Mumbai: Virat Kohli’s Team India is currently taking on England in a five match Test series. The first Test at Rajkot was a draw. In the second Test at Vizag, India got the better of the visitors by 246 runs. The series for the first time is being played with the Decision Review System (DRS) on the Indian soil. The DRS results have been mixed for both the teams and we would find out which team dealt with it better and how it made the system work in its favour.
India and DRS go a long way back. The Men in Blue was the first team, which played under DRS (when it was under trial) in Sri Lanka in 2008. India lost that series 2-1 and there were lots of confusions over India’s usage vis-à-vis its counterparts and the consensus was that there were lots of ambiguities and uncertainties over the system. The Indian team told the Board of Control for Cricket in India (BCCI) that it wasn’t convinced and BCCI put the system on the back burner.
The 2011 World Cup was played under DRS and India had no choice but to accept it. The DRS drama that unfolded led to more resentments and disapproval of the system. The group match played between England and India at Bengaluru was a tied match but the turning point came when Ian Bell wasn’t adjudged Leg before Wicket (LBW) and India called for a review. The review showed that the ball was hitting the stumps, but Bell got away because he was down the track. India’s captain Mahendra Singh Dhoni, was left fuming and didn’t mince his words and the mistrust grew.
In the same World Cup India took on arch rivals Pakistan in the semi-final at Mohali and Sachin Tendulkar was trapped plumb in front off Saeed Ajmal. Those who saw with the naked eye thought it was a straight-forward decision and the umpire, Ian Gould agreed to it, but courtesy DRS, Tendulkar was saved. The Indian team says that technology is not cent percent and it cannot play with a faulty system.
Except India, all the full members were playing under DRS and India didn’t play because it opposed it and got away because of the power it wielded in the International Cricket Council (ICC). But what is it that led to change in perception? From Tendulkar to Dhoni, there were divisions as far as DRS was concerned. Anil Kumble, head coach of India, went to MIT in America and was given a full presentation. Kumble was apprised of the pros and cons of DRS. The problem lies with captains, who use it for tactical decisions and undermine the system.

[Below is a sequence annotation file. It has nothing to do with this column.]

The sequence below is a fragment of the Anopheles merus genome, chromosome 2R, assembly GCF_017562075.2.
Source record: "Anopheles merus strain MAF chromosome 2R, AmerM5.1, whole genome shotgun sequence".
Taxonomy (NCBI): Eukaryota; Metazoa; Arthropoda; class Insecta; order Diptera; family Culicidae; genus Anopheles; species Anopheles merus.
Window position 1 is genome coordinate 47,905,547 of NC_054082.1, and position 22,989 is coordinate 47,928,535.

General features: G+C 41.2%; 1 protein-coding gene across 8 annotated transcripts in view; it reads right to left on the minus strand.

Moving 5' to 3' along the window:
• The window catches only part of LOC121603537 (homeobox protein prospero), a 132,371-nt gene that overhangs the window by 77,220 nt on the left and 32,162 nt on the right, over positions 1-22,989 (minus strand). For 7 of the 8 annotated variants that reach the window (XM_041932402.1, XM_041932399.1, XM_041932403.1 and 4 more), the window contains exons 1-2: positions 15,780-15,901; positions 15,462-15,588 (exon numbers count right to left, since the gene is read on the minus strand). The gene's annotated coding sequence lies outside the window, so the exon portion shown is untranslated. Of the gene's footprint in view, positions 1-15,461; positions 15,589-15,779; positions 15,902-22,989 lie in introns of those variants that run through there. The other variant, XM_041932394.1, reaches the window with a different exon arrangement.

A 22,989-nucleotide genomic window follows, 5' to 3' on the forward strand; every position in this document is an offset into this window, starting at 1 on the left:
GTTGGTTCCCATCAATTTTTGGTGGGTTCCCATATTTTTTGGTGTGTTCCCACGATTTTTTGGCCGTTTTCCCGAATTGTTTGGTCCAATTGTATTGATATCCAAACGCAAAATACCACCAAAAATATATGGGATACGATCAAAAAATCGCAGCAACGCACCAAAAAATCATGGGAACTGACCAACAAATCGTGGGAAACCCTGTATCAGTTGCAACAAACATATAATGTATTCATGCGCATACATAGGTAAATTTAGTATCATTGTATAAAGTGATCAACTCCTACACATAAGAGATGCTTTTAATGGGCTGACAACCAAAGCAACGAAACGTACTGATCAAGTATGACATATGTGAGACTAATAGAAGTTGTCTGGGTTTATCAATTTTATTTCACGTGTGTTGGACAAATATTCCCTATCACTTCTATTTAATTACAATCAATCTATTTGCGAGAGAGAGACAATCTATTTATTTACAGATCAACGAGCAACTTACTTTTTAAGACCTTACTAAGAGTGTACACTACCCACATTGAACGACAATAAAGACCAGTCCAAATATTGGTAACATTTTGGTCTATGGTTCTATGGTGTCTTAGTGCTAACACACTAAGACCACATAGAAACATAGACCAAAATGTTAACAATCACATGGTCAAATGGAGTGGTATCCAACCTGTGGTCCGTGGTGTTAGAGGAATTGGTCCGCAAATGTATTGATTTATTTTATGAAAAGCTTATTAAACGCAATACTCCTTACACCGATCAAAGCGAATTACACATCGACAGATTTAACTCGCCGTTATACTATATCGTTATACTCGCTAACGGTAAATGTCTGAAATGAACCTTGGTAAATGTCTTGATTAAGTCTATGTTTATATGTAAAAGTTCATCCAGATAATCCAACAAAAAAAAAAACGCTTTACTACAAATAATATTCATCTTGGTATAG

India has now come on board and has taken baby steps to play with the review system. So far in the series against England, Indians are having a hard time to grasp the concept and have made many blunders. Cheteshwar Pujara, who was closing in on his hundred used it well to overturn the umpire’s decision and went on to reach the three-figure- mark before a home crowd at Rajkot But there’s another side to it. Pujara got a raw deal when he didn’t review a decision, which could have been reversed if the non-striker Murali Vijay had paid little attention to the umpire’s call at Rajkot. The fundamental job of when to use the review lies with the wicket-keeper and the bowler. They are the ones, who have to agree and make a decision in 15 seconds.
To infer on the basis of experience, the Decision Review System is the need of the hour to give the umpires some breather. It now remains to the ICC to show some spine and run the game for all its members and not for a select few.